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    Saucy Foxy: Mozilla Firefox's DNS Encryption Could Dodge UK's PORN Ban - Reports

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    A whole number of countries, including the UK and US, are due to see a so-called pornography ban in the near future that would oversee the formal age verification of users who are willing to sign up for 18+ content.

    The Internet browser Mozilla Firefox, whose popularity has recently been in a downward trend, is found to be potentially able to dodge the upcoming porn block using controversial encryption, which might strike a chord with users seeking to surf X-rated websites freely, the Daily Star Online reported. The edition went on to detail that the effect could be obtained through particular DNS, aka Domain Name System, encryption that would enable the tech giant Mozilla to keep users’ browsing history under wraps.

    Mozilla, meanwhile, announced publicly that they had begun to roll out the DNS in the US as of 1 April.

    “We are working to build a larger ecosystem of trusted [DNS] providers, and we hope to be able to experiment with other providers soon”, the company stated in a blog post last month, continuing:

    “As before, we will continue to share the results of the [DNS] tests and provide updates once future plans solidify”.

    Earlier, a year ago, Mozilla emphasised their goals behind the testing of the improved DNS protocol, arguing that  their know-how would add to users' security:

    "Domain Name Service (DNS) is one of the oldest parts of internet architecture, and remains one that has largely been untouched by efforts to make the web safer and more private," the tech giant wrote, adding that on the Firefox network and security teams, they are working "to change that by encrypting DNS queries and by testing a service that keeps DNS providers from collecting and sharing your browsing history."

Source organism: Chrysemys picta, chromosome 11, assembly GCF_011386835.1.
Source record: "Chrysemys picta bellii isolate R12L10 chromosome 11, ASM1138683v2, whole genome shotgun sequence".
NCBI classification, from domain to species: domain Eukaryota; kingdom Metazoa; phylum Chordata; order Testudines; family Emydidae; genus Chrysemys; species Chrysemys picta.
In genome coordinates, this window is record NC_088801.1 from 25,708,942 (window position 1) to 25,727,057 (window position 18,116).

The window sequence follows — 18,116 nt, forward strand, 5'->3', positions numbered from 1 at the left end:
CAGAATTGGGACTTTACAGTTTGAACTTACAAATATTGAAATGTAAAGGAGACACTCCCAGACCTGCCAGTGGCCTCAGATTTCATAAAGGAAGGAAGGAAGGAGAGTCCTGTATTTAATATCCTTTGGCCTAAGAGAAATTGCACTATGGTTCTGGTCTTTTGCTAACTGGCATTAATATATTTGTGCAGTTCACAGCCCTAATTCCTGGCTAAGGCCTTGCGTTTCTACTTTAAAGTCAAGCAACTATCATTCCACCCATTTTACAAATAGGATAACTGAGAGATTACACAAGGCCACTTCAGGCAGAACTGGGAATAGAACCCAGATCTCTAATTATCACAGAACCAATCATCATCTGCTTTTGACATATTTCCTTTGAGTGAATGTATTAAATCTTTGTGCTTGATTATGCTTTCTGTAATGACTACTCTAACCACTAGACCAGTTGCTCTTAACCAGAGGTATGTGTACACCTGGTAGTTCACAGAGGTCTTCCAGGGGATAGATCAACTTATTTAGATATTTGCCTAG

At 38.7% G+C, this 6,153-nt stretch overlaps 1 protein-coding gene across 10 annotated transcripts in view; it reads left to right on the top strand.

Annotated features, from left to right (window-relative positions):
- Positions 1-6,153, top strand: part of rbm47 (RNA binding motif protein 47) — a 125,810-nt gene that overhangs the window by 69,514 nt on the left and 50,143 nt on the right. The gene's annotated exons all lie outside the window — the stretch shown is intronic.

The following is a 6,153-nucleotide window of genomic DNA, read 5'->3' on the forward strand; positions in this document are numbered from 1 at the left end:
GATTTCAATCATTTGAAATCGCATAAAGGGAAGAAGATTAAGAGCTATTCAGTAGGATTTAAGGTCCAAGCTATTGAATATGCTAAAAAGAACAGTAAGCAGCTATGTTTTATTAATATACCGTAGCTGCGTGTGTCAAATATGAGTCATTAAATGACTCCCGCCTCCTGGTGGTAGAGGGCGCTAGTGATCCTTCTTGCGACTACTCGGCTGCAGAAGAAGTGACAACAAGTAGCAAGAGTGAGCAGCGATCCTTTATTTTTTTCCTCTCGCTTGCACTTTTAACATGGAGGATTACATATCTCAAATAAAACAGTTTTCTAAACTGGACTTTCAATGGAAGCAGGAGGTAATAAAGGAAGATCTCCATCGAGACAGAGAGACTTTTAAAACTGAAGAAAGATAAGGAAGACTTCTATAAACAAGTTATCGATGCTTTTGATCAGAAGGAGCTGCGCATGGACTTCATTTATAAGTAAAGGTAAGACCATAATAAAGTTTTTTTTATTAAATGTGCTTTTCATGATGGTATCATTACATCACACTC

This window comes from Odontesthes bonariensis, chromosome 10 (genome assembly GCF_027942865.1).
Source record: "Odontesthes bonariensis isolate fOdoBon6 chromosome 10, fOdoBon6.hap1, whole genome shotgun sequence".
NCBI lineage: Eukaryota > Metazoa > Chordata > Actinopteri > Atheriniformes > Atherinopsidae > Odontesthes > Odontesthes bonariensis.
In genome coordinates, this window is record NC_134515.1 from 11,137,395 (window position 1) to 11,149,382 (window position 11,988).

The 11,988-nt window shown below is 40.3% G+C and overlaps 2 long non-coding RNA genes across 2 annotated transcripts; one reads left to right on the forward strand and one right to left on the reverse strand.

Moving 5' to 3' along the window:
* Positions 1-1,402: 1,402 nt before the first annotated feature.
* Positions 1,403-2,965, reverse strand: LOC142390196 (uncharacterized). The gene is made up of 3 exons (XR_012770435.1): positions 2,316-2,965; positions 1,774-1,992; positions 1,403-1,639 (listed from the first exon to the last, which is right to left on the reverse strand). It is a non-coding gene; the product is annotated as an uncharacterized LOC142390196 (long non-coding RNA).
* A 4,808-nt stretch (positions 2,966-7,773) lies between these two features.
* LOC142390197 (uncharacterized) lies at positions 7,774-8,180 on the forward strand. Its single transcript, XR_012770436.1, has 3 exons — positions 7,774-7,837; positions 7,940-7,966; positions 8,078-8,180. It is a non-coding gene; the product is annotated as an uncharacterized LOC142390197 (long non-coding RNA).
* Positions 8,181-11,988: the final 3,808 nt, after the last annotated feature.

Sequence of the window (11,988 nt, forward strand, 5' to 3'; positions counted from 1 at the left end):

Separately, there were rumours swirling around that Google Chrome, the most used browser in the UK and in most English-speaking countries, would introduce DNS encryption, but it has reportedly changed its mind.

    The United States, UK, and Canada are currently readying themselves for the upcoming censorship of pornographic materials which are seen as violating the so-called no-harm principle stipulated by the countries’ Constitution. For instance, in the UK, the “porn ban” is due to take effect beginning 15 June, requiring that web users who want to access adult sites be verified – either through their passports and banking details, or by purchasing a special “porn pass” from a retailer.

    The Internet Service Providers Association (ISPA), an organisation representing firms including BT, Virgin, and Sky, unhesitatingly voiced their concerns, arguing that the encryption plan could jeopardise domestic security, among other things.

    “We remain concerned about the consequences these proposed changes will have for online safety and security, and it is therefore important that the Government sends a strong message to the browser manufacturers such as Mozilla that their encryption plans do not undermine current internet safety standards in the UK", an ISPA spokesperson noted.

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    protocol, encryption, browser, technology, security, Mozilla, Firefox, United States, United Kingdom
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